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Vivid Light Photography, digital and film photography online
Choosing the Right Photo Lab 
by Chuck McKern

More and more it seems there’s a photo lab on every corner. You have the "mom and pop" labs, the franchises, chain specialty stores, discount department stores, and now the drug stores and grocery stores, all with one-hour labs. And don't forget about all the mail order labs, as well as the "send-out" labs available at the drug stores, grocery stores, and warehouse clubs that don't offer one-hour service. Which one do you use? The one with the lowest prices, or the most convenient location? Is there really a difference in labs?

A lot of people I talk to don't believe there is any difference between labs. But over the years I've learned the differences can be dramatic. I've seen one of the oldest professional labs in the Philadelphia area scratch the heck out of twelve rolls of 120mm chromes and say, "Wasn't us". The twelve rolls were spread out among 21 rolls that were shot through the same camera. Only the rolls they handled were damaged. Professional labs should never have this kind of problem - period. I have also seen labs that have been certified for handling APS film, ruin film because they were unable to properly extract it from the cassette for processing. So how do you avoid these situations?

The first thing to take into consideration is what services do you need from a lab, and how fast do you need your images back. I shoot 35mm and 120 color negatives and slides, as well as black and white negatives. But 35mm E-6 slides are what I shot most, and I need them processed quickly most of the time. Therefore I need a lab that does E-6 on site. They should also be able to handle my 120 chromes as well as the odd 4x5 (for those rare occasions that I feel energetic enough to lug that camera out), all with same day service. They should also do same day service for C-41 (negative) printing and proofing from 35mm and 120. This ideal lab should also do black and white developing, enlarging, color enlarging (machine print and custom print), as well as custom prints from slides and slide duplicating on site. So how did I find this wonder lab? I asked a lot of questions.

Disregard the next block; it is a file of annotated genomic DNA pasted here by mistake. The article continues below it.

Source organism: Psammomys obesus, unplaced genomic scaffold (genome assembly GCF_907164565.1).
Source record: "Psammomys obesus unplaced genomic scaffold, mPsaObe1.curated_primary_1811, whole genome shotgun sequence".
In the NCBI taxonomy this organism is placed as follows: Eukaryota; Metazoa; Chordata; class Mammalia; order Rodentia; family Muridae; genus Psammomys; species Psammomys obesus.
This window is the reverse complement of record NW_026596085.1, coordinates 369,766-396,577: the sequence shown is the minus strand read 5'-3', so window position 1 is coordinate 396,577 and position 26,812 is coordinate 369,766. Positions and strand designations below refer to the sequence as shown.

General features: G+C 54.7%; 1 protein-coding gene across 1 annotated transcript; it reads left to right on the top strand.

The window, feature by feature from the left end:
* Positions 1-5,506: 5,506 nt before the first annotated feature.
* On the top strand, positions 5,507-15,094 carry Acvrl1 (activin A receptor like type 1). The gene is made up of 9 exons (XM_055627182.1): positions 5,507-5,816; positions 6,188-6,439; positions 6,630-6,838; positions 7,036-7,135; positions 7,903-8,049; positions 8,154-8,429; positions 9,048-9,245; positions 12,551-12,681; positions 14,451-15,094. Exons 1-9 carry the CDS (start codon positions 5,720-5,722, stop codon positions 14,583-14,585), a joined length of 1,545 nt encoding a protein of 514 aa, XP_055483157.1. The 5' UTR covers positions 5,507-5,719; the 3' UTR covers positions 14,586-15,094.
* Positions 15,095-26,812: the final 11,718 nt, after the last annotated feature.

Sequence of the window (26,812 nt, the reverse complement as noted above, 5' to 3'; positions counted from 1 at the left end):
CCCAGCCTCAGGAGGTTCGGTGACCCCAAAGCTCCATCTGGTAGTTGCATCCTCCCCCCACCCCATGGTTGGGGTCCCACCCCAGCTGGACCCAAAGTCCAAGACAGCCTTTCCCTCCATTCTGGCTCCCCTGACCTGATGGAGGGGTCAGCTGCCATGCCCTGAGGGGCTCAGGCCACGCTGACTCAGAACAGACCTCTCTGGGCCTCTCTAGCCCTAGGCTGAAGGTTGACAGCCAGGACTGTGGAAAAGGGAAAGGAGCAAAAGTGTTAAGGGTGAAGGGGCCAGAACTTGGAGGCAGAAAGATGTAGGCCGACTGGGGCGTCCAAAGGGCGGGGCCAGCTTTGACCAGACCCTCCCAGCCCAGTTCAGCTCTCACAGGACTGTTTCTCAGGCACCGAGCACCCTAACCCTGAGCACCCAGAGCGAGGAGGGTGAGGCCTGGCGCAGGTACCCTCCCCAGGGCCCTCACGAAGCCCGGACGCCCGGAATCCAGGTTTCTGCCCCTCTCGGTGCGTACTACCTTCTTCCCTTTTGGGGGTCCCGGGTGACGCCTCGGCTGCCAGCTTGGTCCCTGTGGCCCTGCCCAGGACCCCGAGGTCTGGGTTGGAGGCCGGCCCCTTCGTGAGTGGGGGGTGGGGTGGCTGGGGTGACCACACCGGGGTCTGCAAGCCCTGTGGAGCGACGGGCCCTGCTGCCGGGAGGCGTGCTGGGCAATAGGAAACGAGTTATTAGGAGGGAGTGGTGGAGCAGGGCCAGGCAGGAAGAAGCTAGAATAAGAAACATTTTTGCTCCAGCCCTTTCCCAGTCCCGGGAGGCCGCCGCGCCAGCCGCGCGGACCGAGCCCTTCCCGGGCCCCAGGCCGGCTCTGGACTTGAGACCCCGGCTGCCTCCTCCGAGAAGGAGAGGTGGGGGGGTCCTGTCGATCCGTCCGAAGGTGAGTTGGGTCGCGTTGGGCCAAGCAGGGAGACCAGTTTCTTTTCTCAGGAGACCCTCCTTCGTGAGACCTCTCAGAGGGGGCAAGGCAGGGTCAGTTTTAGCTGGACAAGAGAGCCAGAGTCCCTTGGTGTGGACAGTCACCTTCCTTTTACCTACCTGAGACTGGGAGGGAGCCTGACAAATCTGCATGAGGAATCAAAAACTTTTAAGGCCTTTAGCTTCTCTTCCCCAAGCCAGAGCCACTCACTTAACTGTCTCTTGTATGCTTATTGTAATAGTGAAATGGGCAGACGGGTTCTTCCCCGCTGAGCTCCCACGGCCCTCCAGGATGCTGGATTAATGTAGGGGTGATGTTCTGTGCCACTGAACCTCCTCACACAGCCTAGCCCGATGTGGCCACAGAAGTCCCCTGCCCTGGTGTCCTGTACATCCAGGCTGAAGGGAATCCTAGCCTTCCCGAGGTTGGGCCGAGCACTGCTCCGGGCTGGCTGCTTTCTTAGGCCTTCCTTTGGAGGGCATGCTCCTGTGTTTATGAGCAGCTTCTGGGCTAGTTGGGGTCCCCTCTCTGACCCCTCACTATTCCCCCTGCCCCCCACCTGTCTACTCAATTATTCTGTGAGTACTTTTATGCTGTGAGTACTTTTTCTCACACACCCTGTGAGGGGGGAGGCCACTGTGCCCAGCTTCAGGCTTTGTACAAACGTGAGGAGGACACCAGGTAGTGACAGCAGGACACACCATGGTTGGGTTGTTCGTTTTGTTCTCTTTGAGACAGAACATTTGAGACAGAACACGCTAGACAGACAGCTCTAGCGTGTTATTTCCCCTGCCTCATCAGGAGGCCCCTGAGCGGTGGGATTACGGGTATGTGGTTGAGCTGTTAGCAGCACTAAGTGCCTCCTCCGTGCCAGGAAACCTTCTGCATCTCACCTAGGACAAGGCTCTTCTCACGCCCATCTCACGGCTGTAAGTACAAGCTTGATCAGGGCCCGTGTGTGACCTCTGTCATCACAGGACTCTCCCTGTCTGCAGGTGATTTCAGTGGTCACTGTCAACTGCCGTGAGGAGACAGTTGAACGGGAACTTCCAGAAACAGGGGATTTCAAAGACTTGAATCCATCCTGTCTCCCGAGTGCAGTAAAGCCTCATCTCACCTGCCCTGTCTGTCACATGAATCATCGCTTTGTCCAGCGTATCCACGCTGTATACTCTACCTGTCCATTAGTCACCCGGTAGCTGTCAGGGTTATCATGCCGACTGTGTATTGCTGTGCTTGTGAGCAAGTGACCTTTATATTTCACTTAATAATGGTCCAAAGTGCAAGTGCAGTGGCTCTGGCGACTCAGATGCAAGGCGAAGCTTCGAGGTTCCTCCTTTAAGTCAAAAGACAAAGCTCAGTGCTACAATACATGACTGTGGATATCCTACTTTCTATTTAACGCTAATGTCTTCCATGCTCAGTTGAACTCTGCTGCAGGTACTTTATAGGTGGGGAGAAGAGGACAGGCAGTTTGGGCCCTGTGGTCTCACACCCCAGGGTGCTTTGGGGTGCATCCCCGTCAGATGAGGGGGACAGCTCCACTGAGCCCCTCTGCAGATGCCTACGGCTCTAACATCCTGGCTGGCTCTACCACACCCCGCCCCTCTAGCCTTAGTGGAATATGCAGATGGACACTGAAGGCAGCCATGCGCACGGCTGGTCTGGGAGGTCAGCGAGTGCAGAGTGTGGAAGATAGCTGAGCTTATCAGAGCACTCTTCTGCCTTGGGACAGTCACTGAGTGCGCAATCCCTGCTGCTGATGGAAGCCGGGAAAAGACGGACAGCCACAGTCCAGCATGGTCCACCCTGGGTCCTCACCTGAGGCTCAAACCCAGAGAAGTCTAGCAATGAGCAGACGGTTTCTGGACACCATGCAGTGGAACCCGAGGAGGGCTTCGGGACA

It turns out this small lab has been in my area and catering to both professionals and amateurs for a long time. Over the years I've heard many pros and hobbyists praise them for their consistent quality and professionalism. After my incident with the pro lab mentioned earlier, I found myself in the market for a new lab.

While I was in the process of planning the re-shoot for the ruined job, I called one of the photographers that had mentioned this "new" lab (new for me). I asked about his experiences and how long he had been using them. After hearing he had been with them for three years and was consistently pleased, I decided to give them a try. I shot a single roll of 120 chrome and took it in to them for a test (after all, I wasn't going to take another fifteen rolls and turn them over to the lab without seeing for myself how the quality was!).

When I returned to pick up the slides about four hours later, I was happy to find their quality was better than what I had been getting. I was even more surprised when I found out I was going to pay about 1/3 less than I had been paying for the same service! Before leaving, I told the person behind the counter (who I later found out was one of the owners) that this was the first time I had used them and was very pleasantly surprised with the quality of the work. He stopped what he was doing and asked where I had been getting my work done. This gave me an opportunity to start asking questions as to what services they offered. He ran down a list of services that I couldn't believe would fit in this little building. Most of the services I needed on a regular basis were offered and the rest he was able to farm out to another company for next day service. He showed me a copy of their price list and I felt comfortable with what they were charging (assuming the rest of the quality was as good as the E-6 was).